When Taylor Swift released the Grammy-winning, banjo-tinged “Mean” in 2010, haters fired shots at the then-20-year-old.
Four years later, Swift says she has grown and was able to write her new single, “Shake It Off,” from a new perspective.
“We are all getting our hearts broken, being built up, being let down, feeling disappointed, feeling joy, feeling all these emotions, but what I’ve noticed is that even when it’s the same kind of emotion that I’m feeling, I process it and feel it differently now than I used to,” she said in an interview last week. “And I think that’s a factor of growing up, but I’m pretty proud of the way it’s gone.”
All signs point to growth as Swift releases her fifth album, “1989,” this week: She has left behind her country roots to go full-blown pop, she has moved to New York, and she hasn’t really thought about dating in a while.
“I think it’s a beautiful thing to be in love. If you’re in a good relationship, that’s wonderful, but you are factoring someone else’s feelings, schedule, opinion and priorities into your own feelings, schedule, thoughts, opinions, priorities. And in the last year and a half, that just hasn’t been something that I’ve been interested in,” she said.
Swift, born in 1989, began dabbling in pop when she released “Red” in 2012, which featured the pop smashes “We Are Never Getting Back Together” and “I Knew You Were Trouble.” Max Martin, who co-produced those songs with Shellback, is the executive producer behind “1989” and has created a slew of pop anthems, from Britney Spears’ “… Baby One More Time” to Kelly Clarkson’s “Since U Been Gone.”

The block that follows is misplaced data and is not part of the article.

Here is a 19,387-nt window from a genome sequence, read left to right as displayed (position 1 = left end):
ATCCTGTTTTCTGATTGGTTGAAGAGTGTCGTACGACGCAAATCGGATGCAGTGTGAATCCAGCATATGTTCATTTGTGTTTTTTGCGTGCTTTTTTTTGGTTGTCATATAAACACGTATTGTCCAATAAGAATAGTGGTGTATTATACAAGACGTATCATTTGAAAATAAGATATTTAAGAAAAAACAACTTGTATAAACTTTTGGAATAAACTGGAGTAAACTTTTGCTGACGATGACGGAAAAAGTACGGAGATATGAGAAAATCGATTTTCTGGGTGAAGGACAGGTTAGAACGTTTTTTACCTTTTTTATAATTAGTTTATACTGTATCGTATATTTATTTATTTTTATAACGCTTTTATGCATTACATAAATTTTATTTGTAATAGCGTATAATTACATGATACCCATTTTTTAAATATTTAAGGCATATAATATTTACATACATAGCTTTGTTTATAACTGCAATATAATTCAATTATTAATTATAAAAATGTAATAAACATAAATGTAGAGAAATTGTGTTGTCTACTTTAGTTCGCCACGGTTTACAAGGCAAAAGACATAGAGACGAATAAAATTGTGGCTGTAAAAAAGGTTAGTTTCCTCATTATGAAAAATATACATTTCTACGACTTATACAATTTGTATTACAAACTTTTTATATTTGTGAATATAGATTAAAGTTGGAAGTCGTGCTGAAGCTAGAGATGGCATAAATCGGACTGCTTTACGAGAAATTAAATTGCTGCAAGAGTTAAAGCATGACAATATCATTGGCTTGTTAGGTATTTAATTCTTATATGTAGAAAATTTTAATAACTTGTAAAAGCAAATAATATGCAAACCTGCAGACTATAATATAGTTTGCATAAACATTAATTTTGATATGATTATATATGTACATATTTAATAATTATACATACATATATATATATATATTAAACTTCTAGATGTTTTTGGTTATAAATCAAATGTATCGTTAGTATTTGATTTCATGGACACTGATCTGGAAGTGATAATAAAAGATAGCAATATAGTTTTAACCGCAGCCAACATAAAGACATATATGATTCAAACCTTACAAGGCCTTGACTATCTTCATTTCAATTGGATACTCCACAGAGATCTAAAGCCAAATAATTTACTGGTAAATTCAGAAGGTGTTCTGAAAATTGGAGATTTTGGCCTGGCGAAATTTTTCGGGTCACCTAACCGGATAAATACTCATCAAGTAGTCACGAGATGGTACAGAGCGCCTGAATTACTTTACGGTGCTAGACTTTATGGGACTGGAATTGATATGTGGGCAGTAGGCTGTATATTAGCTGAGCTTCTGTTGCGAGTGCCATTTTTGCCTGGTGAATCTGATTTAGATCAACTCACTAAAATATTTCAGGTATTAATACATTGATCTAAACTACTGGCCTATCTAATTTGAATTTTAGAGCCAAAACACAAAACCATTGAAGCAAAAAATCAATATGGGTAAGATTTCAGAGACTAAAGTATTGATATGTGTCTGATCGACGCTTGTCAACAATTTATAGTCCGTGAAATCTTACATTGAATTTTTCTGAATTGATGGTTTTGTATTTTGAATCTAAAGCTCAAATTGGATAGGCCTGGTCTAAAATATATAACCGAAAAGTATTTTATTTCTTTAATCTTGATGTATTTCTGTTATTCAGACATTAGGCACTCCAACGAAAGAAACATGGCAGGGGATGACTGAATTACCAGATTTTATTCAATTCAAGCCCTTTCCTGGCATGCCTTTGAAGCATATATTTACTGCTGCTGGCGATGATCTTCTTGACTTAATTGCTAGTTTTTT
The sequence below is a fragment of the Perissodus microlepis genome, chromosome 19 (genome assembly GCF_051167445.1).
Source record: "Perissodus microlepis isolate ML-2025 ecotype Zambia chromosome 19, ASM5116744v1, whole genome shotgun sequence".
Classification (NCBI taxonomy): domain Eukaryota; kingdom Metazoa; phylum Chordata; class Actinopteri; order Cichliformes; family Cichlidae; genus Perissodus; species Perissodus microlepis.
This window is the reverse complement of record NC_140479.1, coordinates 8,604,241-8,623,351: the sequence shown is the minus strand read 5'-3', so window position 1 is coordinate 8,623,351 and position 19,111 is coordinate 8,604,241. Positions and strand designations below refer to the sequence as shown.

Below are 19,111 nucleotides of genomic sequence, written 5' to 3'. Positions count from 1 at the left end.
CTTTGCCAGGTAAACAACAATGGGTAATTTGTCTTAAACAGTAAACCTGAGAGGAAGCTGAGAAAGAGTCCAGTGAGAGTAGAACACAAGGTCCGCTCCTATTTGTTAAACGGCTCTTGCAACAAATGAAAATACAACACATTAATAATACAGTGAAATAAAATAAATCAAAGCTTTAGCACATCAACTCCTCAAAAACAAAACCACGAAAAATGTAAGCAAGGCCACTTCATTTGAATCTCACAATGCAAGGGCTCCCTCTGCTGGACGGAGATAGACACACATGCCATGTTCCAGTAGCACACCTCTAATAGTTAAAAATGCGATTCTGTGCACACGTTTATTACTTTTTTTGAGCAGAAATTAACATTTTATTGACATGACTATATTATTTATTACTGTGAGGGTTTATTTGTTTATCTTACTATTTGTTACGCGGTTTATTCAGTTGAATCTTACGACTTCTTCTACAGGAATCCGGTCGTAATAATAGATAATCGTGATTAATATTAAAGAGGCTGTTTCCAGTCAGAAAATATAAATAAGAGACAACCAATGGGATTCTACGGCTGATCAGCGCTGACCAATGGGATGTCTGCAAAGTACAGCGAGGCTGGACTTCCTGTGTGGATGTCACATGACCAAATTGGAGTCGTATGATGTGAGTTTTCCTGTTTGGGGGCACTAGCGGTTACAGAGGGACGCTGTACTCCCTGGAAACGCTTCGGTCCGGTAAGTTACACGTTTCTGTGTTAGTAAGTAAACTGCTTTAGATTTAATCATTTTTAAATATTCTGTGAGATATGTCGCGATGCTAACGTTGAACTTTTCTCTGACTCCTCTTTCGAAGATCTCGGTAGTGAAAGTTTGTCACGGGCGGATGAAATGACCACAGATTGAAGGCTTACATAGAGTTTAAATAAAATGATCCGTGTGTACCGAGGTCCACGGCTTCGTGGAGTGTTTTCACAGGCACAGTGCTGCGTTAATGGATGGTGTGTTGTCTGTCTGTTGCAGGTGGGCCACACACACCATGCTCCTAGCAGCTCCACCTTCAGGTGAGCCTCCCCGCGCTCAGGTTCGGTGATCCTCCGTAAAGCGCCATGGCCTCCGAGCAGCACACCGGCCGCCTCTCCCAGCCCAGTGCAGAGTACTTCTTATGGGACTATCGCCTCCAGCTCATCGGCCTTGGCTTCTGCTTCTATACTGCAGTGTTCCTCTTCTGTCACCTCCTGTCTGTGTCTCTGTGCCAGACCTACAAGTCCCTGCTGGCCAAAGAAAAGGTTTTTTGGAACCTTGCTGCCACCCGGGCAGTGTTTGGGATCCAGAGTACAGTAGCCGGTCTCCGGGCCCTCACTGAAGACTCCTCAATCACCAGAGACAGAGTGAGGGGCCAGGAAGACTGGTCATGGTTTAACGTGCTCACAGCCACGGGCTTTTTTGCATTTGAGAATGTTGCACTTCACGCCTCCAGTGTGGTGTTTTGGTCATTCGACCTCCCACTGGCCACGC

“I found myself wanting so badly to explore this new territory, but I felt absolutely terrified to go too far in that direction because I thought people would be angry,” Swift said about going pop. “I think that the country community wasn’t surprised that I made a pop album. I think they were surprised when I was honest about it.”
It’s a bold move for Swift, who moved to Nashville from Pennsylvania as a teen to pursue her singing career. Her first single was called “Tim McGraw.”
“We’ve had a great relationship with 2,000 country radio stations … and so talking it through, she still welcomes their support,” said Scott Borchetta, the president and CEO of Swift’s longtime label home, Big Machine Records. “If the moment ever strikes her again and she decides, ‘You know what, the music I’m making now is country,’ I think she’ll be welcomed back with open arms.”
Swift says she’s not sure she will record country music again — not because she doesn’t want to, but because it’s too early to tell.
“If I wanted to make ‘Red’ 2.0, I could have done it, but I … wanted the focus to be on the sound of the record rather than everyone dissecting each lyric to see who these songs are about,” she said.
“1989” is pure pop fun, featuring hook-heavy jams, from anthemic moments like “Shake It Off” and “Bad Blood” to calmer grooves like “Clean,” featuring Imogen Heap. It’s also a sound that resonates with Swift’s fans, if a recent secret session at her apartment in New York was any indication.
Swift invited 89 fans to her warmly decorated pad in Tribeca to preview “1989.” The feverish group of girls and boys (and moms) immediately jumped to the floor to sit on pillows as Swift sat in front of them. One girl couldn’t stop shaking.
“I’m a little worried about the shaking,” Swift said to the blond teen, and then gave her a high-five to calm her nerves.